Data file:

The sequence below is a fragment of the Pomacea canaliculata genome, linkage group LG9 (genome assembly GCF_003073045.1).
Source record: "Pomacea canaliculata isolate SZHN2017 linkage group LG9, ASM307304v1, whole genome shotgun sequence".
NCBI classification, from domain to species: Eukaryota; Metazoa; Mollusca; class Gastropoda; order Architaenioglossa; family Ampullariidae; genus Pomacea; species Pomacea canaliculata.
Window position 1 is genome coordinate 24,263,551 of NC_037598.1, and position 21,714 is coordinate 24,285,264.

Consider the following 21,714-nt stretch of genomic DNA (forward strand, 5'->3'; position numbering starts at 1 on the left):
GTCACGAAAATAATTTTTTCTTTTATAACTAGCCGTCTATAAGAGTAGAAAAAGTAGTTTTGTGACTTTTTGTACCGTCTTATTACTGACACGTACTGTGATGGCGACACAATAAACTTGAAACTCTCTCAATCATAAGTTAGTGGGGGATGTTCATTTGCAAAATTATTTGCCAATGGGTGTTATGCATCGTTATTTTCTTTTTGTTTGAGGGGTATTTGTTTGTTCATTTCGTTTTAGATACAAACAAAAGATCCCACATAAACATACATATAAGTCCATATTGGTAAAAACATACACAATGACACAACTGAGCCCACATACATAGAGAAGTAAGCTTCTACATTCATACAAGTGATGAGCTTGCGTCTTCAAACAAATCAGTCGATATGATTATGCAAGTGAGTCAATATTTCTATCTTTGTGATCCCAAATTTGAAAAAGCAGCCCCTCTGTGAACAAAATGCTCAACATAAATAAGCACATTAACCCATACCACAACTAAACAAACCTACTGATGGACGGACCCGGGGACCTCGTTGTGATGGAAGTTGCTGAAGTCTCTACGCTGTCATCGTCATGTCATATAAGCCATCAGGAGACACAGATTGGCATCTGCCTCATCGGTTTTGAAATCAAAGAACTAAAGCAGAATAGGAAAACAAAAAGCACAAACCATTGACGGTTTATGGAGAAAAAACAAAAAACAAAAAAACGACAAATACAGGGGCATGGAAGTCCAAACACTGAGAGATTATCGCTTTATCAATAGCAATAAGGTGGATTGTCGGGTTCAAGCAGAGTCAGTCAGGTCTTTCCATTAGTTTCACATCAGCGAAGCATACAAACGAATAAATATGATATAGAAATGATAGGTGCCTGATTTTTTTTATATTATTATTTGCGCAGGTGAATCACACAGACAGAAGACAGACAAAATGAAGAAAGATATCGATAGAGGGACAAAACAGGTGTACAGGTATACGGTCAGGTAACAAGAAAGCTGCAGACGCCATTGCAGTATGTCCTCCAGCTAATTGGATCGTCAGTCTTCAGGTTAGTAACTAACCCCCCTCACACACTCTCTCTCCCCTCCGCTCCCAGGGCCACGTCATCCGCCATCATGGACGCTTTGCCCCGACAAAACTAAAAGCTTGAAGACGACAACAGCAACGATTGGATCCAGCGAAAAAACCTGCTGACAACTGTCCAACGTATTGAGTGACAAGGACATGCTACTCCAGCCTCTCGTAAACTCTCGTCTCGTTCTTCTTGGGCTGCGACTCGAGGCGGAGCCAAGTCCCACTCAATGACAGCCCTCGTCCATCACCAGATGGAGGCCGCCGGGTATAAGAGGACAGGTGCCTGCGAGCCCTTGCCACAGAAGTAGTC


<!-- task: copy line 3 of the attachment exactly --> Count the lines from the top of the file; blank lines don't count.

NCBI classification, from domain to species: Eukaryota; Metazoa; Mollusca; class Gastropoda; order Architaenioglossa; family Ampullariidae; genus Pomacea; species Pomacea canaliculata.